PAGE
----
Prof. WSR Oliver Baumann collaborates with two American colleagues to study resource allocation in hierarchical organizations, and how resources should be distributed between more well-known approaches and more innovative/risky ideas, depending on the structure of the organization.
The following figure illustrates two stylized organizational structures. In the model, a “senior manager” needs to decide how to allocate (limited) resources among his/her “middle managers”, who in turn need to decide how to allocate the resources they received among a set of uncertain alternatives (e.g., projects exploiting different technologies whose value is not fully understood). This set-up captures a typical learning process in organizations. Middle managers are specialists in the sense that they are dealing with concrete projects. By running a project, the middle managers can learn about the value of the underlying technology. Senior managers, on the other hand, are more generalists that learn about their middle managers, i.e., about the aggregate performance of the projects for which a particular middle manager is responsible.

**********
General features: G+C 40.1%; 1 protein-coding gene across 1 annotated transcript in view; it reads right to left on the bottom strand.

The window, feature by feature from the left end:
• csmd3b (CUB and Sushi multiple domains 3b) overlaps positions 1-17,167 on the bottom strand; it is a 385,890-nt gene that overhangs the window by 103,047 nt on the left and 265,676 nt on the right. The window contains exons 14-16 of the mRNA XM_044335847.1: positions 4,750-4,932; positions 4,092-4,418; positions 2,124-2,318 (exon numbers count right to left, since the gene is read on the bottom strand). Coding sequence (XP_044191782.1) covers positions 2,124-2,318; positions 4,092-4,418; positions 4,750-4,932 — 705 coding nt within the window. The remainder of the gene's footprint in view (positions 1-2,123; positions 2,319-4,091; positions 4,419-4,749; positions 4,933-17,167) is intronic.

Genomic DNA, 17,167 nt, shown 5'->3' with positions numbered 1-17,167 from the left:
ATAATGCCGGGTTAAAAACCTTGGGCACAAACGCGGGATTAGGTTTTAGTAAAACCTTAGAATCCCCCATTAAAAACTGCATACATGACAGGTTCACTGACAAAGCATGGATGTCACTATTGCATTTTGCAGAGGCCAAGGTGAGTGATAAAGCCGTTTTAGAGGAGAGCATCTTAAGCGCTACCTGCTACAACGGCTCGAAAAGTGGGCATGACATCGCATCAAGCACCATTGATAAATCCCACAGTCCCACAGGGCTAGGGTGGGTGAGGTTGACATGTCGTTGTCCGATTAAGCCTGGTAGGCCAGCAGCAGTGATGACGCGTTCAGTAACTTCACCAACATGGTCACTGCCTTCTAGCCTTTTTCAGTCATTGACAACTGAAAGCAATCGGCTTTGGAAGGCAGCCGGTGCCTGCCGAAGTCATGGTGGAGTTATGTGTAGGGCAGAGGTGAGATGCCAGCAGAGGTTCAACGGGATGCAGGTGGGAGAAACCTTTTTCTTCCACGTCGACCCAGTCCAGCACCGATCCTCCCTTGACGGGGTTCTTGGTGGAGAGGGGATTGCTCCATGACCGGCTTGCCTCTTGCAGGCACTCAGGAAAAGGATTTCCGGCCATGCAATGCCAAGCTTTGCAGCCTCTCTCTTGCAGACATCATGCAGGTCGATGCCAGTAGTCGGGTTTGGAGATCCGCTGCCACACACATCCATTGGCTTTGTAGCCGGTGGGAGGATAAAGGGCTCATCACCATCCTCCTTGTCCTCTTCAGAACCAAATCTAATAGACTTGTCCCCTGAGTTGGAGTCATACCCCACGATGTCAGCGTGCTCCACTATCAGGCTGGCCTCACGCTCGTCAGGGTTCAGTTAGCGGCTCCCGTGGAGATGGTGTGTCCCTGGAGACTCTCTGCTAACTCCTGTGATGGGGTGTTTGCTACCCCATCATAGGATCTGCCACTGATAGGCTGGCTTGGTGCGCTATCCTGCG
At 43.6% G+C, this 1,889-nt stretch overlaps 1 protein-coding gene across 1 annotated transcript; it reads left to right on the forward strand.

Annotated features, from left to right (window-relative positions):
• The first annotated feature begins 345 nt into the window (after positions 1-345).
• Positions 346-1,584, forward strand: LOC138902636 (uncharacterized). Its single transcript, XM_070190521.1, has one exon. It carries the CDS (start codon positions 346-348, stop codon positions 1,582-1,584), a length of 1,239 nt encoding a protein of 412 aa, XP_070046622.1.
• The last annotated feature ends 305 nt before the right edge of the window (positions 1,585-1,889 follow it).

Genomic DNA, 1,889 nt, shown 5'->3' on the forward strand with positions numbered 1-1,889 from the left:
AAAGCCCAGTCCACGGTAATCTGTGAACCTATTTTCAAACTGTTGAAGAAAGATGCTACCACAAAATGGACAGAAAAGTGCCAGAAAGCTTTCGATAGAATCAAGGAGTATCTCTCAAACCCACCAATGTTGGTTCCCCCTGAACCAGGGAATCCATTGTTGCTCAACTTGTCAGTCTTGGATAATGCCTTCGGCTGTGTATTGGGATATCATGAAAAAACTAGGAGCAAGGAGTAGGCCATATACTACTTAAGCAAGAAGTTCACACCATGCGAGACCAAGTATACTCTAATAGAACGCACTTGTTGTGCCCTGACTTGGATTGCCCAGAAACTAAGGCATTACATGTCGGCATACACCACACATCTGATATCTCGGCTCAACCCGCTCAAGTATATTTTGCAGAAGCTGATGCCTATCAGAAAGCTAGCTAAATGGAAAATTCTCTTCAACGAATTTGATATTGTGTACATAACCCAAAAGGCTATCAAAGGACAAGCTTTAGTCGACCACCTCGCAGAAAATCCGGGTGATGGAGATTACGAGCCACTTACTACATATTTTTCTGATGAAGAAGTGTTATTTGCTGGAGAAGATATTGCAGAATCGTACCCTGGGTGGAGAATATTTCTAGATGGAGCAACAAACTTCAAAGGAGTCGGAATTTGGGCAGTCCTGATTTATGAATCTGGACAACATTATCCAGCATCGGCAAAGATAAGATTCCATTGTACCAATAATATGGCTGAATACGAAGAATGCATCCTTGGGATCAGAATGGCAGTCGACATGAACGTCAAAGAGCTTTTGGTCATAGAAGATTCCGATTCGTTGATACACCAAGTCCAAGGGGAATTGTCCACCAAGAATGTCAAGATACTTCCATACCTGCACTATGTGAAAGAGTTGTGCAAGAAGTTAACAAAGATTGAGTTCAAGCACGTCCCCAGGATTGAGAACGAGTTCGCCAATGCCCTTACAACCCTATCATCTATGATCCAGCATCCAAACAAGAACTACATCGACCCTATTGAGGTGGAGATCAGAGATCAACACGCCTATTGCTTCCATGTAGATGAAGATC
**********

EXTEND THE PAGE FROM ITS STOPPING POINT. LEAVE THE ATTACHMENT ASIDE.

Baumann and his research group develop simulation models that involve Monte Carlo methods. This approach relies on repeated random sampling to obtain numerical results and predict the probability of different outcomes. Therefore, it also creates a need for running many replications of the same model to obtain good approximations. This is where HPC resources come into the game.
“We can do things much faster, and we can do more than we ever could with our own machines. Computation is also cheaper and more easily available, and this means we get to experiment more.”Prof. WSR Oliver Baumann
The HPC resources that Baumann and his group use are distributed between Ohio State University, where his two colleagues work, and UCloud at the DeiC Interactive HPC facility at SDU.